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Right Now | Beyond the Optic Barrier

Unleashing Light

January-February 2007

Using conventional imaging techniques, a circular piece of DNA (bottom left) appears as an indistinct blob when magnified (center). A new technique permits three-dimensional resolution 10 times better, revealing the crisp ring structure of the object (upper right).

Image courtesy of Xiaowei Zhuang


Using conventional imaging techniques, a circular piece of DNA (bottom left) appears as an indistinct blob when magnified (center). A new technique permits three-dimensional resolution 10 times better, revealing the crisp ring structure of the object (upper right).

Image courtesy of Xiaowei Zhuang

The light microscope launched modern biology in the seventeenth century, letting scientists view the components of life that exist far beyond the range of unaided human vision. But light travels in waves, and its wavelength prevents researchers from focusing on details below a certain size limit without creating interference. As a result, light microscopes cannot show details that are less than about 200 to 300 nanometers apart. This is fine for viewing a single cell, but look inside it and things blur. Even a cluster of proteins, each a mere three to 10 nanometers in size, appears as an indistinct blob. (A nanometer is a billionth of a meter; a human hair is 80,000 nanometers in width.)

Creative new techniques developed in the past few years, however, have extended the boundaries of what these microscopes can reveal. The latest approach, from the lab of Xiaowei Zhuang, professor of chemistry and chemical biology at Harvard and a Howard Hughes Medical Institute investigator, uses fluorescent molecules that can be switched on and off to create images with more than 10 times the resolution of traditional light microscopes.

Zhuang says that light, despite its limitations, has important advantages for viewing cells. Electron microscopy, though more powerful in resolution, requires that cells be killed and chemically fixed. With electron microscopy, she says, “You’re looking at a still image,” rather than capturing activity in a cell. Light, on the other hand, is noninvasive, so it can be used to image live cells; scientists can use a variety of stains and fluorescent tags that let them view specific proteins or structures of a cell in different colors. Ideally, Zhuang says, “one would want to have a method that combines the merits of both”: the high resolution of electron microscopes paired with the flexibility of optical microscopes.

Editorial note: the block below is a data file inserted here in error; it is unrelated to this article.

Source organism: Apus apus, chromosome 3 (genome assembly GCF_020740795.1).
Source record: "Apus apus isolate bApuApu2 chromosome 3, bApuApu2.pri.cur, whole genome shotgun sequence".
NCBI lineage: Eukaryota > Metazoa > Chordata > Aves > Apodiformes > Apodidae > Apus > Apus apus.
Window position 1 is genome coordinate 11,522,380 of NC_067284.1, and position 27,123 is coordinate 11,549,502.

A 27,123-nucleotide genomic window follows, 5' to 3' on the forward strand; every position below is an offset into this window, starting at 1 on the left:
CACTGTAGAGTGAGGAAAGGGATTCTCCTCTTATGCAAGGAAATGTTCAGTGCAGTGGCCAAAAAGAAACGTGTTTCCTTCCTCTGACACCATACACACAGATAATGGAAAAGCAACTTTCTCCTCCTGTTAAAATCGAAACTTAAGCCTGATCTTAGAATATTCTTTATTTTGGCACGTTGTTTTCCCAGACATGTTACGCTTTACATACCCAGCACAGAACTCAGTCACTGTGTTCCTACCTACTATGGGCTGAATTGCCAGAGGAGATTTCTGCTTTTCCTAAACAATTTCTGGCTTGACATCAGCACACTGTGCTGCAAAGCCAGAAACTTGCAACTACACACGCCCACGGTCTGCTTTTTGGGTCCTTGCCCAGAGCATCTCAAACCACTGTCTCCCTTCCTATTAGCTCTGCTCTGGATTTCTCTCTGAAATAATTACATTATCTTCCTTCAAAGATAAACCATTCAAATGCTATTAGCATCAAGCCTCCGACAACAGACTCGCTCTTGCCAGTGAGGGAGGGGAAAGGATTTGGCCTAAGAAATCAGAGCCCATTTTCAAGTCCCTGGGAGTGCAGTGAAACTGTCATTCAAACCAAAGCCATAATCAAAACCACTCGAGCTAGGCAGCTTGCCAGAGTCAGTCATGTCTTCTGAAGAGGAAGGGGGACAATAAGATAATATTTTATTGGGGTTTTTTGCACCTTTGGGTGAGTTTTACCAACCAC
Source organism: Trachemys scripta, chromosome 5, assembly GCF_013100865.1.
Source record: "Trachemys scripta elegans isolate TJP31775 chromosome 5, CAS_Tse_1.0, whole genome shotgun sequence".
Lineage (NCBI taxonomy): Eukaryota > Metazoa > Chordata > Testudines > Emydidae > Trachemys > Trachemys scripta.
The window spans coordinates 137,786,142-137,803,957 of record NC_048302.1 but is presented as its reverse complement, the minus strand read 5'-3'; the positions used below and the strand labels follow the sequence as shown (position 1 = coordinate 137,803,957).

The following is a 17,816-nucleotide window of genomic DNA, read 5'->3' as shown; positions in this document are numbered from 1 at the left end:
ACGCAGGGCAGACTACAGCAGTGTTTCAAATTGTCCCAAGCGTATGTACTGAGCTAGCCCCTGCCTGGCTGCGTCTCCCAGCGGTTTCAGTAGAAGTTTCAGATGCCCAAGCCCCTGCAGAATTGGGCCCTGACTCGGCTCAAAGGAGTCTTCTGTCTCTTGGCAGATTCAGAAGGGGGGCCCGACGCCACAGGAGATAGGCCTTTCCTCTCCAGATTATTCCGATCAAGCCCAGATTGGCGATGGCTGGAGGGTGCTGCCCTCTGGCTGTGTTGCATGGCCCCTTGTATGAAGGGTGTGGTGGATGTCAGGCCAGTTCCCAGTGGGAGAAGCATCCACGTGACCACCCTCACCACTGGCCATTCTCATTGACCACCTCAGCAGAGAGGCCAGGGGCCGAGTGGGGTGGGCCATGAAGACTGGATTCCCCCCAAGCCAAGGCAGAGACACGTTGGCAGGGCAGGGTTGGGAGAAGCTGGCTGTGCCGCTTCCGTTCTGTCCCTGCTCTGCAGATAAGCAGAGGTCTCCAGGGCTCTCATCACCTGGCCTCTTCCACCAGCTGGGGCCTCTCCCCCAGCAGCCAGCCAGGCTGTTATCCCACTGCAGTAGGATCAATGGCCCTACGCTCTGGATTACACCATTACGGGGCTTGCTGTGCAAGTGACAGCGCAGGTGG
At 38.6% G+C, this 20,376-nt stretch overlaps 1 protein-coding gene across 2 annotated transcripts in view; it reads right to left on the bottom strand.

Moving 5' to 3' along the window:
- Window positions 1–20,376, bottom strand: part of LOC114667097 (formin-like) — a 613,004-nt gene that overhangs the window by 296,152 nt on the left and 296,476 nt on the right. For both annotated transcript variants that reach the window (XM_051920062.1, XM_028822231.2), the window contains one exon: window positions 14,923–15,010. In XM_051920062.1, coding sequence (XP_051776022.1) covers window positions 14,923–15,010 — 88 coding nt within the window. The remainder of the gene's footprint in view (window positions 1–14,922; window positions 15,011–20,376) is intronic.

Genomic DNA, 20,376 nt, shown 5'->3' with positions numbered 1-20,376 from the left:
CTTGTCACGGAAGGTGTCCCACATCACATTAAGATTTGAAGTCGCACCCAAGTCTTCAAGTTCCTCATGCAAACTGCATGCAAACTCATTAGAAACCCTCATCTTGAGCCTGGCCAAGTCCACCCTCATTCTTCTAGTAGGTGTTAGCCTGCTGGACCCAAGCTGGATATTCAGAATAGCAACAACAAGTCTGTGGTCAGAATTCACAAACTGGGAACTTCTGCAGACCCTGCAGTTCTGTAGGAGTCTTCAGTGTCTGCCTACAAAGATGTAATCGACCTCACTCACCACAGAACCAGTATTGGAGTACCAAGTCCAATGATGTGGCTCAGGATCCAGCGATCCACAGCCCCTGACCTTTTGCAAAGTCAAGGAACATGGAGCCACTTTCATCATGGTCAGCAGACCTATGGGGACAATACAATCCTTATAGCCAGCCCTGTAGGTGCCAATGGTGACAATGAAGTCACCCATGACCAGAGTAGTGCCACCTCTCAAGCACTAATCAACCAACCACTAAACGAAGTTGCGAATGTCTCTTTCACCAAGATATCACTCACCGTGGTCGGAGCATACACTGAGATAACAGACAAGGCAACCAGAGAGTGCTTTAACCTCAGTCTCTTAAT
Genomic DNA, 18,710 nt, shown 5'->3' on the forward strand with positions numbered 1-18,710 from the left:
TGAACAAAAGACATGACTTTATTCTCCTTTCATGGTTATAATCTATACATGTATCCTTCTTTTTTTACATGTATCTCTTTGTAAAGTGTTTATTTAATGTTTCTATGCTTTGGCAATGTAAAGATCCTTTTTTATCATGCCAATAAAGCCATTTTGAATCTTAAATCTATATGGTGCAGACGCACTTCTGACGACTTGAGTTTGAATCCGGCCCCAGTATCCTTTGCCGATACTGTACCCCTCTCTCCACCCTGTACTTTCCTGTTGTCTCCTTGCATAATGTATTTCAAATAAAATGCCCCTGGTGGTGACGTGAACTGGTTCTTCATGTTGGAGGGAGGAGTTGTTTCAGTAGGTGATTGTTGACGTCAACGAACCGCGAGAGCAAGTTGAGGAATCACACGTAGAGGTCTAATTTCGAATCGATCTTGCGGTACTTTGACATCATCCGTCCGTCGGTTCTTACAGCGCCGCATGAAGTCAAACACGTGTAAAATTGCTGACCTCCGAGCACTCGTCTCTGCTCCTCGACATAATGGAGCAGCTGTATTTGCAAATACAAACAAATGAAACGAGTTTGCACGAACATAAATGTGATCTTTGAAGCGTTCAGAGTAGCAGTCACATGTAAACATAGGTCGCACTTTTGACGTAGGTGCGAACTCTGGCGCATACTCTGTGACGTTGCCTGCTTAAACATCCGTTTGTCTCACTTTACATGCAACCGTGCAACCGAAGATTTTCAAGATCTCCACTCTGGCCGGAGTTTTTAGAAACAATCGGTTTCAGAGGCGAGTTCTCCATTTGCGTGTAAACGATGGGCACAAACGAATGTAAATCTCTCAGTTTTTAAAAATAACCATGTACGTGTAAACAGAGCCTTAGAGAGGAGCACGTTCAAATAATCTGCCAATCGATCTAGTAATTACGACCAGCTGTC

The new technique, which Zhuang developed with graduate students Michael Rust and Mark Bates, makes use of fluorophores—molecules that absorb light and then fluoresce, emitting light at a different wavelength. Fluorophores have been used in microscopy for many years because they can be attached to specific molecules in cells, allowing scientists to track their location.

Normally, when a sample of fluorophores is exposed to light, they fluoresce in unison. Under an optical microscope, this sea of individual spots cannot be resolved if they are densely packed. Even so, Zhuang says, scientists have known how to determine mathematically the position of a single, isolated fluorophore by calculating the center of the fuzzy spot of light detected by the microscope. The trick was to find a way to turn the lights out on a group of fluorophores, allowing only a few at a time to light up so that the microscope could pick out individual spots.

Several years ago, Zhuang’s group discovered a fluorophore that has an on-off switch—when exposed to red light, it is inactive, but when exposed to green, it has the ability to fluoresce. “This was the additional step that allowed us to control how many molecules are active,” she says. Using this molecule, they can first turn off all the fluorophores with a red light, and then expose the sample to a small amount of green light—so small that only a few of the fluorophores will activate at a time. An image of those scattered fluorophores can then be made and their positions determined to within nanometer accuracy. By repeating this process many times to locate the position of all fluorophores, the scientists can create a whole image.

Zhuang’s team calls the method stochastic optical reconstruction microscopy, or STORM, and published a demonstration in a recent edition of Nature Methods. With this technique, “You’re going to get many of the advantages of optical imaging, but sharper and crisper by more than an order of magnitude [10 times],” she says. As an example, her team attached 20 to 40 fluorophores to a circular string of DNA and proteins and was able to resolve its ring-like structure, where conventional microscopy would have shown only a blob. Zhuang’s team is now hunting for other fluorophores that have the same ability to switch on and off, but in different colors.

The main drawback of the technique is the time it takes to gather multiple views and stitch them together. Creating an image can take a few minutes, making it best for viewing fixed structures. But Zhuang’s team hopes to improve it further, to be able to capture the movements of molecules in cells, which happen on the order of seconds to milliseconds. She says STORM is one of a few promising approaches that have the potential to turn high-resolution still images of the cell into live action. “We’d like to look at events in live cells with nanometer resolution, in real time,” she says. “That’s the hope.”

~Courtney Humphries

Xiaowei Zhuang e-mail address: [email protected]

Website: http://zhuang.harvard.edu